The White House Office of National Drug Control Policy (ONDCP) oversees the program, while SAMHSA’s Center for Substance Abuse Prevention (CSAP) manages the grants administration. A recent evaluation suggests that the program is successful. (See Promising Results for details.)

“The partnership between ONDCP and SAMHSA has been key,” said CSAP Director Frances M. Harding, explaining that working together at the Federal level offers grantees a model of the power of collaboration. “Changing community norms isn’t going to happen without all members of the community coming together in partnerships of their own.”


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Quick Fact

The average student drinks three times as much during spring break as he or she would during a normal weekend according to Dr. S. Walters of The University of Texas School of Public Health.

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2009 Metropolitan Association of Prevention Professionals Conference:



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MEDTOX Journal

One of the axioms of criminal justice and healthcare professionals is that people with untreated pain issues will often resort to the purchase of narcotics out on the street and maintain lives as addicts. It is also widely believed that a percentage of people properly treated with narcotics will develop problems with their control once the drugs are discontinued. In some parts of the country, prescription narcotic abuse is rampant, other parts of the country it isn’t. The most popularly abused opiates are drugs like Vicodin (hydrocodone) and Oxycontin (continual release oxycodone), these drugs are taken orally in their tablet form or they are crushed up and injected intravenously.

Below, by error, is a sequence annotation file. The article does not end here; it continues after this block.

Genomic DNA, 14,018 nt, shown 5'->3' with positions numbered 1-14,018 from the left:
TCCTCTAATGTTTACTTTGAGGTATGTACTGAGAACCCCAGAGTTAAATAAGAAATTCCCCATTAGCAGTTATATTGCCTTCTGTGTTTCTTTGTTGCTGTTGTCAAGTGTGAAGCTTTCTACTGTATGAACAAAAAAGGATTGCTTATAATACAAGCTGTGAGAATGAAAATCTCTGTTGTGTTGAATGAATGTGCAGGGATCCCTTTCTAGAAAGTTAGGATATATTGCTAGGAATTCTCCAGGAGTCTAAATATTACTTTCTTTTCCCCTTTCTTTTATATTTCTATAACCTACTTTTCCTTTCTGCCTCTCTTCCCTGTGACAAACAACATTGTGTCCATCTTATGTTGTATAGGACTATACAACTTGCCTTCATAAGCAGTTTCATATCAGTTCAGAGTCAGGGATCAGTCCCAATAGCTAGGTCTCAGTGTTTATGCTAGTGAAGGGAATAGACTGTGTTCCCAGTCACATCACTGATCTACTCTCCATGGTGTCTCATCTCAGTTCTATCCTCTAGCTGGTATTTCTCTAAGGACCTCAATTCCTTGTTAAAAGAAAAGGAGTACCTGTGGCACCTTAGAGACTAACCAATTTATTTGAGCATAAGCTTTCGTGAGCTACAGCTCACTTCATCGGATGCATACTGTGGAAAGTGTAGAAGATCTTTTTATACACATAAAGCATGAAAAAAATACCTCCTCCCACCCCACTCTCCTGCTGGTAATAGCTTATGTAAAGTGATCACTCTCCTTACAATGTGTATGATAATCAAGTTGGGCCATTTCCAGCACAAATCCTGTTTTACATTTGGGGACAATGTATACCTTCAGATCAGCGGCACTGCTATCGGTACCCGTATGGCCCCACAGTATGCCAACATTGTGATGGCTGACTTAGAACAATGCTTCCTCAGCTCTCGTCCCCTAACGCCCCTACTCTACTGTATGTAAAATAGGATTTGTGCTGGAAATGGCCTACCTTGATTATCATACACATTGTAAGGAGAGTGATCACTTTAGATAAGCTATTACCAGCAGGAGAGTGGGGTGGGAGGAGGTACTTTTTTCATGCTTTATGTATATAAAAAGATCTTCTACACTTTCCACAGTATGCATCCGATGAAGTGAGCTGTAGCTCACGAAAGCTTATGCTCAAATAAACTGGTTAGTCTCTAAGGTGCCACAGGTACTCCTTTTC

Of great concern is the abuse of Oxycontin and its new generic versions. It is a compact, powerful drug that is composed of a concentrated dose of oxycodone that’s designed to uniformly dissolve over a 12-hour period of time. To achieve a uniform, consistent release of the drug, a substantial amount of oxycodone is compacted with a binder that controls the rate that the drug breaks down and released absorbed into the bloodstream. When the drug is crushed up, dissolved in water and then allowed to dry, Oxycontin has been converted into a sort of Oxy-now! When injected or smoked, the drug is totally, rapidly absorbed into the bloodstream. Many career heroin users describe the high as being better than that of heroin. (This claim actually makes sense when one takes the time to study oxycodone’s pharmacology)


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Some pharmacies still use a logbook to record who

Law enforcement and pharmacists could have another tool to keep key ingredients for methamphetamine out of the hands of addicts.

An electronic tracking system for ingredients like pseudoephedrine won Senate approval Thursday.

“A real-time system will allow law enforcement to know immediately who is purchasing precursors, and I think that will result in a significant drop in the number of meth labs,” said Sen. Jim Barnett, R-Emporia, who sponsored Senate Bill 248.


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CADCA Launches Online Community for Coalition Leaders